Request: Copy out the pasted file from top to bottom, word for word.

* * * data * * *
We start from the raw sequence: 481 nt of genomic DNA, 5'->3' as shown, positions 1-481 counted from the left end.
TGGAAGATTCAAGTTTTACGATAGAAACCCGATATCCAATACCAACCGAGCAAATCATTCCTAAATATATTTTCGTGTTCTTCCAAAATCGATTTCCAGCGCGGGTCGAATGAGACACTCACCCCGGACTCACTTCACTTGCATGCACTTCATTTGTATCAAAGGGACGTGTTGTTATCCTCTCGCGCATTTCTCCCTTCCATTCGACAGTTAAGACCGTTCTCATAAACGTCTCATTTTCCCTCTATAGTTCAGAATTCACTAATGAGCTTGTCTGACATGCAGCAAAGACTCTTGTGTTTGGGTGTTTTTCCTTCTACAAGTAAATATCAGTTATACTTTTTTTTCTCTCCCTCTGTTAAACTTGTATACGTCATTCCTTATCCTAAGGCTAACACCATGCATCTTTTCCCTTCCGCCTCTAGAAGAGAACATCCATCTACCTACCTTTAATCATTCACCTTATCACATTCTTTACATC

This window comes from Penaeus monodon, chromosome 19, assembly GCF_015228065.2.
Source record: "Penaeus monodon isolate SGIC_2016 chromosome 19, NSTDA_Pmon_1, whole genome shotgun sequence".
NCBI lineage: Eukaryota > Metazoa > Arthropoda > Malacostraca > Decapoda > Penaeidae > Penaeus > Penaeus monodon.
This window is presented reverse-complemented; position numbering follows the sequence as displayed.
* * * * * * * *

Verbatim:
We start from the raw sequence: 481 nt of genomic DNA, 5'->3' as shown, positions 1-481 counted from the left end.
TGGAAGATTCAAGTTTTACGATAGAAACCCGATATCCAATACCAACCGAGCAAATCATTCCTAAATATATTTTCGTGTTCTTCCAAAATCGATTTCCAGCGCGGGTCGAATGAGACACTCACCCCGGACTCACTTCACTTGCATGCACTTCATTTGTATCAAAGGGACGTGTTGTTATCCTCTCGCGCATTTCTCCCTTCCATTCGACAGTTAAGACCGTTCTCATAAACGTCTCATTTTCCCTCTATAGTTCAGAATTCACTAATGAGCTTGTCTGACATGCAGCAAAGACTCTTGTGTTTGGGTGTTTTTCCTTCTACAAGTAAATATCAGTTATACTTTTTTTTCTCTCCCTCTGTTAAACTTGTATACGTCATTCCTTATCCTAAGGCTAACACCATGCATCTTTTCCCTTCCGCCTCTAGAAGAGAACATCCATCTACCTACCTTTAATCATTCACCTTATCACATTCTTTACATC

This window comes from Penaeus monodon, chromosome 19, assembly GCF_015228065.2.
Source record: "Penaeus monodon isolate SGIC_2016 chromosome 19, NSTDA_Pmon_1, whole genome shotgun sequence".
NCBI lineage: Eukaryota > Metazoa > Arthropoda > Malacostraca > Decapoda > Penaeidae > Penaeus > Penaeus monodon.
This window is presented reverse-complemented; position numbering follows the sequence as displayed.